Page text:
Henriksen, Murch selected as 2022 Moore Experimental Physics Investigators

Each will receive $1.25 million for quantum physics experiments

Erik Henriksen and Kater Murch
Erik Henriksen, associate professor of physics (left), and Kater Murch, professor of physics, both in Arts & Sciences, will perform new experiments using quantum physics with support from the Gordon and Betty Moore Foundation.

Two Washington University in St. Louis researchers will advance the scientific frontier as 2022 Experimental Physics Investigators with the Gordon and Betty Moore Foundation.

Erik Henriksen, associate professor of physics, and Kater Murch, professor of physics, both in Arts & Sciences, will each receive $1.25 million for their projects over the next five years. They were selected from a competitive nationwide pool of applicants.

Henriksen and Murch join 14 other investigators in the first cohort of the Moore Foundation’s Experimental Physics Initiative, according to an Oct. 27 announcement. This funding is envisioned to allow the physicists, during some of their most creative years, to concentrate on their research and build collaborative relationships that enable innovative discoveries.

“The breadth and scientific audacity of experiments proposed by these individuals is stunning and inspiring,” said Theodore Hodapp, program director in the Experimental Physics Investigators Initiative at the Moore Foundation. “Stunning, as well, is the creativity and the capability of these scientists.”

“Erik Henriksen and I started our groups at Washington University at the same time in 2013. We’ve become fast friends and close collaborators as our groups have grown and our research interests have intertwined,” Murch said. “It’s an incredible honor that we both have been awarded this prestigious opportunity.”

Neon ice shows promise as a new qubit platform

In a recent Nature paper, scientists described a new qubit based on single electrons trapped on solid neon. WashU’s Murch explains some of the science behind the discovery in this video animation.

The fundamental building blocks of many quantum technologies, such as a quantum computer, are quantum bits, or qubits. Murch’s project strives to advance the state of the art of qubits using an exciting new technology.

“We form qubits by trapping single electrons in vacuum just above a solid surface of neon — a noble gas which has a solid phase at low temperature,” Murch said. “Each electron has a spin which can take two possible states, up and down. We will use these two spin states as qubits and build an interface between these qubits and existing superconducting qubit technology.”

Henriksen will investigate the physics of quantum spin liquids, a phase of matter that exhibits an exotic form of magnetism. He plans to create and probe quantum spin liquids in atomically thin materials which, by virtue of having no interior, can be readily manipulated to alter or enhance the magnetic couplings underlying the spin liquid state.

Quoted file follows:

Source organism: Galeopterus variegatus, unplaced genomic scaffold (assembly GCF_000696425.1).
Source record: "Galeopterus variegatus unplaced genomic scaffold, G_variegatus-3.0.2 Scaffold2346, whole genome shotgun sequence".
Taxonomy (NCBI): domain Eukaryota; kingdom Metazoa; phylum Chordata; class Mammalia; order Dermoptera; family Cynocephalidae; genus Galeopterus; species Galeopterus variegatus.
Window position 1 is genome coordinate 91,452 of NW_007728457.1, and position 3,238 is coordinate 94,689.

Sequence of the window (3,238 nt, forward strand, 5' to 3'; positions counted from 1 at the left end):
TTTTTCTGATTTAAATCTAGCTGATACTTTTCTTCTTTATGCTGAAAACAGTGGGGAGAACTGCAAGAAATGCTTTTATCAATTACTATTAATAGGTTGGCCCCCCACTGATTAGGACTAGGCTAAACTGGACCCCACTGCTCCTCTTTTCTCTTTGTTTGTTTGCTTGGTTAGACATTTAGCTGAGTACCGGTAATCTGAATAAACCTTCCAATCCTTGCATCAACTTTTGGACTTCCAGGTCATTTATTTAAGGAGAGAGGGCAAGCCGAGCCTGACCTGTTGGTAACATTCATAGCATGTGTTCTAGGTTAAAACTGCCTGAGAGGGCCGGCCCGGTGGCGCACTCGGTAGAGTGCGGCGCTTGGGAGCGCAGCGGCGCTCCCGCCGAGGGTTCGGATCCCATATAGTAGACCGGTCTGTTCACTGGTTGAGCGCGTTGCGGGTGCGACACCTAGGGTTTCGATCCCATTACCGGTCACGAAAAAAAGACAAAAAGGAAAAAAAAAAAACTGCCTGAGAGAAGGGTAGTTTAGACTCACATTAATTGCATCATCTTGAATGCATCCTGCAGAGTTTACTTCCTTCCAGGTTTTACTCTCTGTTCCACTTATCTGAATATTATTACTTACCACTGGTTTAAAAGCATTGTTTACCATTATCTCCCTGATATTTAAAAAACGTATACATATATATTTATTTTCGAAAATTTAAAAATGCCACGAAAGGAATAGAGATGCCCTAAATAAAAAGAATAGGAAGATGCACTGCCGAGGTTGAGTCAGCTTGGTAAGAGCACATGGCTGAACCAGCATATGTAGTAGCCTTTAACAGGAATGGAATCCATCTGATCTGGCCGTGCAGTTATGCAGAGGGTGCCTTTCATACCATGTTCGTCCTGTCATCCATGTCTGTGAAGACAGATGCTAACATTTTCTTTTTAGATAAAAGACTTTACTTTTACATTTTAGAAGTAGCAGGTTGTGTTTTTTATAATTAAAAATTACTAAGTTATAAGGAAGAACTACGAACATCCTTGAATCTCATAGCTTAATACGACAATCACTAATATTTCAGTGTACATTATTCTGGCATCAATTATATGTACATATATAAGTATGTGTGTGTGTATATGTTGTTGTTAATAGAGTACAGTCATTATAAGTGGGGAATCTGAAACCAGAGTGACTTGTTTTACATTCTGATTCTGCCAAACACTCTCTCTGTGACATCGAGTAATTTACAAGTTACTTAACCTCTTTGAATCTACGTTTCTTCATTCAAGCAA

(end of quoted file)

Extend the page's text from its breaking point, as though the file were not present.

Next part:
“Exotic types of magnetism including the quantum spin liquids we are studying may hold the key to developing quantum computers capable of breaking codes and searching faster than Google,” Henriksen said.

Both Henriksen and Murch are founding members of the university’s Center for Quantum Leaps and are helping to establish a convergent quantum sciences and engineering graduate training program across the St. Louis region, “Linking Quantum Sensing Technologies across Disciplines,” or LinQ-STL.

“We are tremendously excited about the new Center for Quantum Leaps, which promises to enable transformative discoveries and collaborations among faculty in Arts & Sciences, McKelvey Engineering and the School of Medicine,” said Feng Sheng Hu, dean of Arts & Sciences at Washington University. “Kater and Erik embody this potential, and I am thrilled that the Moore Foundation has recognized their work.”

dilution refrigeration device
Henriksen (right) inspects a device in the university’s dilution refrigerator laboratory with collaborators from the Center for Quantum Leaps. (Photo: Sean Garcia)

The Moore Foundation said it also will support the work of this and future Experimental Physics Investigators cohorts by providing equipment grants and hosting convenings to share new ideas and encourage collaborations.

A focus of this initiative is to support the investigators as they strive to make their research groups inclusive and advance equity in their departments.

Catherine Mader, program officer in the Experimental Physics Investigators Initiative, described the foundation’s alignment this way: “It’s critical to support not just those who have had opportunities and resources to excel, but to support adoption of practices that will expand access to these opportunities in the future. Helping these researchers find resources and adopt practices to enhance equity and inclusion is an important way the foundation can help all group members produce their best science.”

“These awards reflect the increasing importance of quantum information and quantum materials to society in general and to the growing community of quantum-oriented researchers at Washington University in particular,” Henriksen said.

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